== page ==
• First architect to ever win two first prices with an accountant association related to construction technologies and their impact on the society.

  • First scientist to ever map prime numbers with a geometry to solve equations with a ruler and a compass.  You can find my work on the square roots of numbers and the quadrature of any circles on my blog


Of the many first steps achievement, I never tried to be a role model but I tried to accomplish something that would change the perception that people may have on the society, the dominant role of the History of Europe compared to what Europe would call “primitive tribes”, the ingenuity of traditional knowledge, the role of women in international relations and especially between Christian and Muslim worlds, the role of women to think solutions for the evolution of the society and especially in urbanism, architecture and the ecology of construction.

I still have many goals that take shape with Religious Map. I want to bring architects in from of their responsibilities as public servants. I want to bring “social responsibility” into the duty of an architect. I want to bring more architects into the politics of the city, of the state and the country. I want to bring more women architects into our evolution and especially more religious women who would devote to “good faith architecture” as much as nurses in the past have devoted their lives to “good faith medicine”, a “good faith” representation of a spirituality and a representation of God’s will on Earth. I believe that women have a way to bring their masculine counterparts into a better understanding of the purpose of humanity, why empathy, charity, love, care, patience, pardon, education, equality, fairness, a sense of justice, a sense of freedom, a sense of right maybe so important to build the human tree of life.

Women have the power of beauty to transform what is weak into kindness and they have the power to use this kindness for the common good of the nations. We live in a terrible world that is willing to implode every step of the way until some kind of gentle attention can capture the thoughts and the dreams of the people into the direction of rightness and I believe that women have a spiritual role to play as philosophers, as priests, as humanitarian, as influencers, as politicians, as lawyers and as architects. Architecture is in the heart of human life and women architects shall play this role to revolutionize the profession. This is a goal I am hopping to share with many other women and young children who will once choose their goals in life. I hope that little girls will once see architecture as a better way to achieve their reality, their existence and their impact to change the world into a better place to live.

Very often, we hear of the women who were the first but I dream of the day when we speak of all other women, when being first is not the purpose except than being a leading voice for what courage, perseverance, audacity and knowledge can bring to the community of men and women, all together. We cannot have a first without a second, and then a third and a fourth and all women who come after need as much courage as the first one to remember and to perpetuate a legacy. I dream of this day when we don’t need to be the first, when equal rights grant us legitimacy as a second, as a third, as an member of something bigger than a race for gender equality. Men in 2021 don’t need to be the firsts to be published, to have professorship and have rewards. In 2021, women still have to prove so much merit for little gain and social class disparities are more than any other factors one of the women’ most elusive struggles.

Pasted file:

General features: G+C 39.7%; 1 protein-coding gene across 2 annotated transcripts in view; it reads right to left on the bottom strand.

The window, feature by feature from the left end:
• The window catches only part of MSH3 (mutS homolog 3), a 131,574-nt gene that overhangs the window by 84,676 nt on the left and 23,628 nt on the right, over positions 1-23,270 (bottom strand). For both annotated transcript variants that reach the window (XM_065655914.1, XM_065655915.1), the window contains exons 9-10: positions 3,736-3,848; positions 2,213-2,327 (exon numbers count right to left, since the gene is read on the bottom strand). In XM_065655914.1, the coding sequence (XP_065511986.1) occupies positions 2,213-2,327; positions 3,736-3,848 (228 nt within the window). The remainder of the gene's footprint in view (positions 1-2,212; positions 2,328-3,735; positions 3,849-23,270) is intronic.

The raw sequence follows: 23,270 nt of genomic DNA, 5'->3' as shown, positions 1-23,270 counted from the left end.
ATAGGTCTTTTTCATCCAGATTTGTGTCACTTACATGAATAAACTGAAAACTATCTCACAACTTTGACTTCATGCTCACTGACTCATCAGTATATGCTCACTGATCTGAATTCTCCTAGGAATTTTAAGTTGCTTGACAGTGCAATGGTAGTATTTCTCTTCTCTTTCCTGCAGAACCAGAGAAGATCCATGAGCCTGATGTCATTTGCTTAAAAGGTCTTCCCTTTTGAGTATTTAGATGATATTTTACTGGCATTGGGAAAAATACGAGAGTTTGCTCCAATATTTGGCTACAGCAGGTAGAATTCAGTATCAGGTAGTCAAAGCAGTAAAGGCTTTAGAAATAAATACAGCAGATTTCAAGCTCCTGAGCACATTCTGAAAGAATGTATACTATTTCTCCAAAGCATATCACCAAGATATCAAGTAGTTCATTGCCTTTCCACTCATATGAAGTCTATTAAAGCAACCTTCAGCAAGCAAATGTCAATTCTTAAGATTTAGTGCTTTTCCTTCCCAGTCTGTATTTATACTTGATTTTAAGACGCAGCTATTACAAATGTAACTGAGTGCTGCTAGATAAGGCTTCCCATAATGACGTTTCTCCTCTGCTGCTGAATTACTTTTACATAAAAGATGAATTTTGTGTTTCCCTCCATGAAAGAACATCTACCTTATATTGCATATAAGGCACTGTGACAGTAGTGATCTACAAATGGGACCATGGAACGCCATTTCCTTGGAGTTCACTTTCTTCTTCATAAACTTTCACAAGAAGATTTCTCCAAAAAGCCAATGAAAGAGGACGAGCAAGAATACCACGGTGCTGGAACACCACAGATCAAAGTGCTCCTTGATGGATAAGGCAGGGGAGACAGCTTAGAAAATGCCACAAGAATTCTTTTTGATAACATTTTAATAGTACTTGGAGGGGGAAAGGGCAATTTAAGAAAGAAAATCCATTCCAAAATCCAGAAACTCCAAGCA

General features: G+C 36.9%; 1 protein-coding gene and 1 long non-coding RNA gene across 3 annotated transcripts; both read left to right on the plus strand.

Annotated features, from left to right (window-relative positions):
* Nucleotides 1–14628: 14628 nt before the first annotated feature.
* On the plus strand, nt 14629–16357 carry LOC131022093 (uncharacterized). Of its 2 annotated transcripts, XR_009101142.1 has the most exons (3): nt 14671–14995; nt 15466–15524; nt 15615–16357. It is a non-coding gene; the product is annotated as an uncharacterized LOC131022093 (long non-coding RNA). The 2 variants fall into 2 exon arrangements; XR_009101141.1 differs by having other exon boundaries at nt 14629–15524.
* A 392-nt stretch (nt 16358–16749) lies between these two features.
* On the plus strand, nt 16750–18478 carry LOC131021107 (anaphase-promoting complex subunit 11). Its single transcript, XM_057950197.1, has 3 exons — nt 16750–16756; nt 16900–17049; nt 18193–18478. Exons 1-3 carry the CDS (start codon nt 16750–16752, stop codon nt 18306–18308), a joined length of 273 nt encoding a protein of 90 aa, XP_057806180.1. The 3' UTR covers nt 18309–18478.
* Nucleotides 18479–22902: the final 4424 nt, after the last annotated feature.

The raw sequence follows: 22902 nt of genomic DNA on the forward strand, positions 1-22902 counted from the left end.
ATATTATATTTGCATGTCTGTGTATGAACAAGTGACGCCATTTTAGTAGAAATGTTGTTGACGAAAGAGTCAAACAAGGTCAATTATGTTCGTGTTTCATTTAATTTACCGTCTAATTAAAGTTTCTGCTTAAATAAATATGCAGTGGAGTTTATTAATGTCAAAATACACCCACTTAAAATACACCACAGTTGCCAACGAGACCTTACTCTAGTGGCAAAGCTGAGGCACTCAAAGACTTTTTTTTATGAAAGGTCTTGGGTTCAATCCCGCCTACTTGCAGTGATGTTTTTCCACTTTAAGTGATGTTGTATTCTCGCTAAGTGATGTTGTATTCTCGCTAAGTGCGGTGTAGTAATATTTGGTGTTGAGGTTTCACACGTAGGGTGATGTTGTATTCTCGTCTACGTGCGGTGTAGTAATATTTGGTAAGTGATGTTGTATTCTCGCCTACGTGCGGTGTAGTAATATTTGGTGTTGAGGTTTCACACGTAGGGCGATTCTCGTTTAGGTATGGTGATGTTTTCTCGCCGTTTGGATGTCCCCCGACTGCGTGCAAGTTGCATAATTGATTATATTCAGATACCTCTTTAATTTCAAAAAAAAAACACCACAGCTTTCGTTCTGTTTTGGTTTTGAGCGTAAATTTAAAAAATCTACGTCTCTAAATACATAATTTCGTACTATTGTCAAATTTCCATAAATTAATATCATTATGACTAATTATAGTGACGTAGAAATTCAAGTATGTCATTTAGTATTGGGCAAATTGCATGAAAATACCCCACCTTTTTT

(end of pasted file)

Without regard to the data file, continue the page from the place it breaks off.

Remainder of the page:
If religious architecture may have a purpose in my eyes, it is to eliminate the social distancing and put humanity, all men and women together, all religions and all politics in front the image of a society that is perfected and that can play a role model in the collective imagination of all kinds of societies, urban, rural, modern, traditionalist to guide the thoughts and the expectations of a people. Progress is in the hope of a better world, but hope only arises by knowing that this world exists even so if only it was an ideal.

Similarly as we would expect from a parent, being a man, a woman, a dog, a cat or an elephant, we have a certain ideal of parenthood. We shall have as much facility to define our ideal of social representations, architecture, governance, and state. We shall be able to define our society with homes, places, spaces for mobility and others for immobility, find a time to pause, to relax, to think, to imagine, to meditate, to share, to guide, to be guided, to be in acceptance  of others differences and to find a purpose into the short spent of life that we have with friends, colleagues and families. My goal is to eliminates races, genders and disparities into a kingdom of peace where moments bring as much emotions as a rainbow, a shooting star, a blaze in the sun, a shadow, the reflection of thousand colors and the sound of peace, the soft music of happiness.

My goal with Religious Map is to create those moments, what I call “introspections” and maybe to inspire this ideal of a society. Like a mother cooking a family meal, I am looking for this time when friends and family sit together and after the euphory of meeting together, they unite in the silence of a degustation, they look for the flavors, try to identify the spices, the ingredients, the cooking methods and the colors for serving. I am looking for this moment when imagination surrenders into a glimpse of emotions that I call harmony, the opening of the mind to all senses, all most introverted sensations. It is then humanity that finds itself in the light to appease and tame all cabalistic behaviors. Beauty in architecture does all the rest.